Last night’s Federal Budget was the first delivered by the new Labor government that was elected in May 2022.
Given the present state of the economy post-COVID, a worsening economic position due to inflation and increased global instability, rising interest rates and cost of living pressures, the Budget was conservative by nature. There were no big surprises and it didn’t include any outrageous changes.
While the Budget did not contain any single “hero” initiatives, it was wide ranging and introduced a variety of measures. Apart from addressing cost of living pressures, it could also be described as a “green” budget with environmental initiatives being featured.
We have added in the sections that we feel are most relevant to our clients.
Please note, the items put in the budget are subject to the successful passage of relevant legislation.
State of the Economy:
In the face of a deteriorating global economy and continuing uncertainty around the world, Australia is facing challenges despite some positive outcomes.
By way of a quick snapshot, the economic highlights include:
- $28.5% in budget improvements, with the underlying cash deficit in 2022-23 expected to be $36.9bn, down significantly from that announced in the March 2022 Budget.
- The economy is expected to grow by 3¼% in 2022-23 before slowing to 1½% in 2023-24.
- Unemployment is at a historic low level and is expected to remain low through until June 2024.
- Rising interest rates and inflation are negatively impacting many families with wages growth not keeping pace with increased costs of living. Inflation is expected to hit 7¾% by the end of 2022 before starting to ease over the following two years.
Expanding the eligibility for downsizer contributions – The Government will allow more people to make downsizer contributions to their superannuation, by reducing the minimum eligibility age from 60 to 55 years of age. The measure will have effect from the start of the first quarter after Royal Assent of the enabling legislation.
The downsizer contribution allows people to make a one-off post-tax contribution to their superannuation of up to $300,000 per person from the proceeds of selling their home. Both members of a couple can contribute and contributions do not count towards non-concessional contribution caps.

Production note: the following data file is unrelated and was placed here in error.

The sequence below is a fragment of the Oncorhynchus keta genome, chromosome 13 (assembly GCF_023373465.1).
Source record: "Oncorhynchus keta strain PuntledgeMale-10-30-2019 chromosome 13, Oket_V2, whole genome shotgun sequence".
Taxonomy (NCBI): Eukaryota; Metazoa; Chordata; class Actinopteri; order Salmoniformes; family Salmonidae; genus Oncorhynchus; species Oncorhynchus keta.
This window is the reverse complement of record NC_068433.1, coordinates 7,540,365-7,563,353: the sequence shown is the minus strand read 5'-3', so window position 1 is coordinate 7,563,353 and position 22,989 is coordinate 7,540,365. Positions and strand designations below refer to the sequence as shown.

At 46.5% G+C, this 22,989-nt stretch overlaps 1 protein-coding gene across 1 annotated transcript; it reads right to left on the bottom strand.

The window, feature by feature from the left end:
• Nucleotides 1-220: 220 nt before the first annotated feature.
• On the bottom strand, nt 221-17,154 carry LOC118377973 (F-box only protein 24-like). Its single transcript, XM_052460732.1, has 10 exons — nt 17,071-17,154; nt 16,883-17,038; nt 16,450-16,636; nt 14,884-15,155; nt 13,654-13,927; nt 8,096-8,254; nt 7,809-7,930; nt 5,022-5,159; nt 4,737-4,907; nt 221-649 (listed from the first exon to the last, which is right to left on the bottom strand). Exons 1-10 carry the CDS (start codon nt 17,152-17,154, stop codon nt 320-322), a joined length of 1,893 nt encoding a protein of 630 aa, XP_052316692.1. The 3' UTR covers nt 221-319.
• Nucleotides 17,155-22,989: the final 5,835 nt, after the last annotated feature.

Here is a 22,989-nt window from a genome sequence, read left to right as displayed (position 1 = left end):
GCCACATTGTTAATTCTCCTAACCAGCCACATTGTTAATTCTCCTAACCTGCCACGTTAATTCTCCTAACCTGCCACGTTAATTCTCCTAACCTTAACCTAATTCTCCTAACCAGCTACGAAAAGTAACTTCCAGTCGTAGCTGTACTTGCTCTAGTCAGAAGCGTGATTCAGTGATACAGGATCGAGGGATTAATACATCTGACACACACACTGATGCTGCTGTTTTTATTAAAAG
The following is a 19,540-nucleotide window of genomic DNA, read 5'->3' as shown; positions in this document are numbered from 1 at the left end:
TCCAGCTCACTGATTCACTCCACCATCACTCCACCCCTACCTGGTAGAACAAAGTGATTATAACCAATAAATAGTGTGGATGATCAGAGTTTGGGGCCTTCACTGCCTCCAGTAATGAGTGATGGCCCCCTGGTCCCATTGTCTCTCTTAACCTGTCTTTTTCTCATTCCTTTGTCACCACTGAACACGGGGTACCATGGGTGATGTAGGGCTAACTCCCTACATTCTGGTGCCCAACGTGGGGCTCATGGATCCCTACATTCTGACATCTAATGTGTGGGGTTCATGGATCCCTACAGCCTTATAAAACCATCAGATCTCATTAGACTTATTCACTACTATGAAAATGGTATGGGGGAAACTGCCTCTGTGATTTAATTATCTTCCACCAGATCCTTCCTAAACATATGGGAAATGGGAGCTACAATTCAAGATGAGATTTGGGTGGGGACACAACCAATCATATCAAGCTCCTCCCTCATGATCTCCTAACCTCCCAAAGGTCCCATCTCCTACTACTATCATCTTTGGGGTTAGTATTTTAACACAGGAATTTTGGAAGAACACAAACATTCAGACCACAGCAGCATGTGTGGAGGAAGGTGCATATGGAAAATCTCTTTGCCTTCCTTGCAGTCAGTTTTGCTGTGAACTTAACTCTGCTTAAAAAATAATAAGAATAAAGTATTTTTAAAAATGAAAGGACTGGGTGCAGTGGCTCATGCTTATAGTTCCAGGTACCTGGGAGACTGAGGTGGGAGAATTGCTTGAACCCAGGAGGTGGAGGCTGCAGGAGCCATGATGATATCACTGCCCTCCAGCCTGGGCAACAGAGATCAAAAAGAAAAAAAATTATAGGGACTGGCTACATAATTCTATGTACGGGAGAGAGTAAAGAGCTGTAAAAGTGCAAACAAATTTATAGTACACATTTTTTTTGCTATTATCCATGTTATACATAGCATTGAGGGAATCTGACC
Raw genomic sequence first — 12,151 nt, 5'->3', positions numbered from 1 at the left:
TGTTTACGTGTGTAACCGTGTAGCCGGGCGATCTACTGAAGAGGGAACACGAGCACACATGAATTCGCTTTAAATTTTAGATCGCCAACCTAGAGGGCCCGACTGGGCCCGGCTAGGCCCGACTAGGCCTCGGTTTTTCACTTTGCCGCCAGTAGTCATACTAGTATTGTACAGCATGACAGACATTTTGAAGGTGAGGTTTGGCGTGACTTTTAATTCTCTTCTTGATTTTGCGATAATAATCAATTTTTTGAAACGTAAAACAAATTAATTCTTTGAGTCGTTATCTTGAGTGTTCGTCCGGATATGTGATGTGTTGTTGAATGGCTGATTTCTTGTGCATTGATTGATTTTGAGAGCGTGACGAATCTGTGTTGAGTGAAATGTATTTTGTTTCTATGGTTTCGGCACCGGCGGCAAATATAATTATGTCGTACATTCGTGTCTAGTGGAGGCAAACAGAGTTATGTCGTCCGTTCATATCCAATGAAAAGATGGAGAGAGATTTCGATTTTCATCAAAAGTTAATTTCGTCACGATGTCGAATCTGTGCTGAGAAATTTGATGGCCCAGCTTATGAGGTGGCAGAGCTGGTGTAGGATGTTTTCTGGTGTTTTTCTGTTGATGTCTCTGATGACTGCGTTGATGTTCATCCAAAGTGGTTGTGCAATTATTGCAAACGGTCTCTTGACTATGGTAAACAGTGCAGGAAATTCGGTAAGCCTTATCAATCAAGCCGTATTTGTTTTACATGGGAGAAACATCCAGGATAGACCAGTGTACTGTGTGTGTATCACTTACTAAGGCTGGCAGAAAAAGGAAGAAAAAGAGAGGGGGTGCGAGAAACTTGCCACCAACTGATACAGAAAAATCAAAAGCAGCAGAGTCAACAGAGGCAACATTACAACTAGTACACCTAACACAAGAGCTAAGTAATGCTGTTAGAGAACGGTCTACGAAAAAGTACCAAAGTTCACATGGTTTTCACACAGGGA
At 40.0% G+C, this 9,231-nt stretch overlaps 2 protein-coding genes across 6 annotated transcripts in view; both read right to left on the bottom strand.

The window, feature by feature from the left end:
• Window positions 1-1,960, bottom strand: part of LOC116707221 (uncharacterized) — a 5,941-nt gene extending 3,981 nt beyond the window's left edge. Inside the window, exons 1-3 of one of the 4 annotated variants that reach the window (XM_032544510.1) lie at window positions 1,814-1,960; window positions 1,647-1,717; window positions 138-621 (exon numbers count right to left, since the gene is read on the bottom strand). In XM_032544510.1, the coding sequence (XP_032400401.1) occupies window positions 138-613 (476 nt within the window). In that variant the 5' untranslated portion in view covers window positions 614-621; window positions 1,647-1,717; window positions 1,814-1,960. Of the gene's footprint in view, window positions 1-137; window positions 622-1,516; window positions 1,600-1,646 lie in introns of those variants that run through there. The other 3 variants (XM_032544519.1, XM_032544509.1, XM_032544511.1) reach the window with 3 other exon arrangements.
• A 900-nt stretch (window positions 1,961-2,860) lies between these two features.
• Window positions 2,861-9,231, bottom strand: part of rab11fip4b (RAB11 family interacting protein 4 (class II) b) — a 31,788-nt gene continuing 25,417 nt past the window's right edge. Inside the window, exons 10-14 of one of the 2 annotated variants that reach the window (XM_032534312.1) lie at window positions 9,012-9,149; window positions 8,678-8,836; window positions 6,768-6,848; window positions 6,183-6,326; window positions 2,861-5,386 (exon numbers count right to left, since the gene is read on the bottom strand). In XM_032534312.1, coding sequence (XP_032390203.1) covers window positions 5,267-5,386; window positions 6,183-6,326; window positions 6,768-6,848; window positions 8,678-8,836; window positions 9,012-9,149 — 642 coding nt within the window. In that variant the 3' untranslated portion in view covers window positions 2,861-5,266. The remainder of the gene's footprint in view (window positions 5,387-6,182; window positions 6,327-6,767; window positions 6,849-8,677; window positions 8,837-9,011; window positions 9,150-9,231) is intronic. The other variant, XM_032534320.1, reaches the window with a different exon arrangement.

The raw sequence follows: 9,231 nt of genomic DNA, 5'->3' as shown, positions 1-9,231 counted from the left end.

Child Care Child Care Subsidy – extending eligibility From 1 July 2023, Child Care Subsidy rates will increase from 85% to 90% for families earning less than $80,000. Subsidy rates will then taper down 1% for each additional $5,000 in family income, until the maximum income threshold of $530,000 is reached. Families will continue to receive the existing higher subsidy rates of up to 95% for their second and subsequent children in care, who are under age 5. The below graphic compares the proposed (new) subsidy rate with the current subsidy. The x axis represents family income. You can find the definition of income
Paid Parental Leave:
The government is proposing numerous changes to the Paid Parental Leave scheme.
Extending the number of weeks – Currently, families can access 18 weeks of Paid Parental Leave under the scheme. This comprises of 16 weeks for the birth parent (or an adoptive parent) and 2 weeks for their partner. It is proposed that the number of weeks will increase to 20 weeks in 2023-24, 22 weeks in 2024-25, 24 weeks in 2025-26 and 26 weeks from 2026-27.
Introducing greater flexibility – Here are some of the 1 July 2023 proposals aimed at making the scheme more flexible:
- Parents will be able to take government-paid leave up to the maximum number of weeks and can use it flexibly between them.
- Single parents will be able to access the full entitlement each year.1
- Parents will be able to take government-paid leave in blocks as small as a day at a time, with periods of work in between, so they can use their weeks in a way that works best for them.
- There will be assigned ‘use it or lose it’ weeks for each parent, designed to encourage each of them to take that portion of the parental leave.
- Either parent will be able to claim Paid Parental Leave first and both parents can receive the payment at the same time as any employer-funded parental leave.
Broadening eligibility – Eligibility will be expanded through the introduction of a $350,000 family income test, which families can be assessed under if they don’t meet the individual income test.
FBT Electric Cars – From 1 July 2022, the measure will exempt battery, hydrogen fuel cell and plug-in hybrid electric cars from fringe benefits tax and import tariffs if they have a first retail price below the luxury car tax threshold for fuel-efficient cars. The car must not have been held or used before 1 July 2022. Employers will need to include exempt electric car fringe benefits in an employee’s reportable fringe benefits amount.
Digital currencies not a foreign currency – the Budget Papers confirm that the Government is to introduce legislation to clarify that digital currencies (such as Bitcoin) continue to be excluded from the Australian income tax treatment of foreign currency
As always, please let us know if you would like to chat about this, or anything else in greater detail. We are here to help.
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